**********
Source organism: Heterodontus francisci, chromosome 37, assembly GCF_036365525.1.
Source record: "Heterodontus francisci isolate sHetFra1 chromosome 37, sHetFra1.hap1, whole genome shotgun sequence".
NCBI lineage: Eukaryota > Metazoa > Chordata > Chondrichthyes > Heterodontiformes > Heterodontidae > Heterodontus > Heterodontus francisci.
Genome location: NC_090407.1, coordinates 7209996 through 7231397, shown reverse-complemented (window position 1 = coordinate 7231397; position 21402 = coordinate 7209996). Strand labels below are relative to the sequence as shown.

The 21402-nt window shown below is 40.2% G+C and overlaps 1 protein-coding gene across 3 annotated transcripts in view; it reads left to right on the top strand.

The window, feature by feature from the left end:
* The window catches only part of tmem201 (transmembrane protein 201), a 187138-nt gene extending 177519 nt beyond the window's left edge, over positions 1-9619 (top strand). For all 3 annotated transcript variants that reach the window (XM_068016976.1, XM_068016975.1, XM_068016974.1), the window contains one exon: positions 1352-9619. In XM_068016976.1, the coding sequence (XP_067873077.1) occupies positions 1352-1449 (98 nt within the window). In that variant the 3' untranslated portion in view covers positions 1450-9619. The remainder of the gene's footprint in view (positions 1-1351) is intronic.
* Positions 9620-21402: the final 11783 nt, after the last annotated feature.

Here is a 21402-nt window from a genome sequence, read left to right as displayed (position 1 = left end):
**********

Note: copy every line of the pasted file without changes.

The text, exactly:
Source organism: Heterodontus francisci, chromosome 37, assembly GCF_036365525.1.
Source record: "Heterodontus francisci isolate sHetFra1 chromosome 37, sHetFra1.hap1, whole genome shotgun sequence".
NCBI lineage: Eukaryota > Metazoa > Chordata > Chondrichthyes > Heterodontiformes > Heterodontidae > Heterodontus > Heterodontus francisci.
Genome location: NC_090407.1, coordinates 7209996 through 7231397, shown reverse-complemented (window position 1 = coordinate 7231397; position 21402 = coordinate 7209996). Strand labels below are relative to the sequence as shown.

The 21402-nt window shown below is 40.2% G+C and overlaps 1 protein-coding gene across 3 annotated transcripts in view; it reads left to right on the top strand.

The window, feature by feature from the left end:
* The window catches only part of tmem201 (transmembrane protein 201), a 187138-nt gene extending 177519 nt beyond the window's left edge, over positions 1-9619 (top strand). For all 3 annotated transcript variants that reach the window (XM_068016976.1, XM_068016975.1, XM_068016974.1), the window contains one exon: positions 1352-9619. In XM_068016976.1, the coding sequence (XP_067873077.1) occupies positions 1352-1449 (98 nt within the window). In that variant the 3' untranslated portion in view covers positions 1450-9619. The remainder of the gene's footprint in view (positions 1-1351) is intronic.
* Positions 9620-21402: the final 11783 nt, after the last annotated feature.

Here is a 21402-nt window from a genome sequence, read left to right as displayed (position 1 = left end):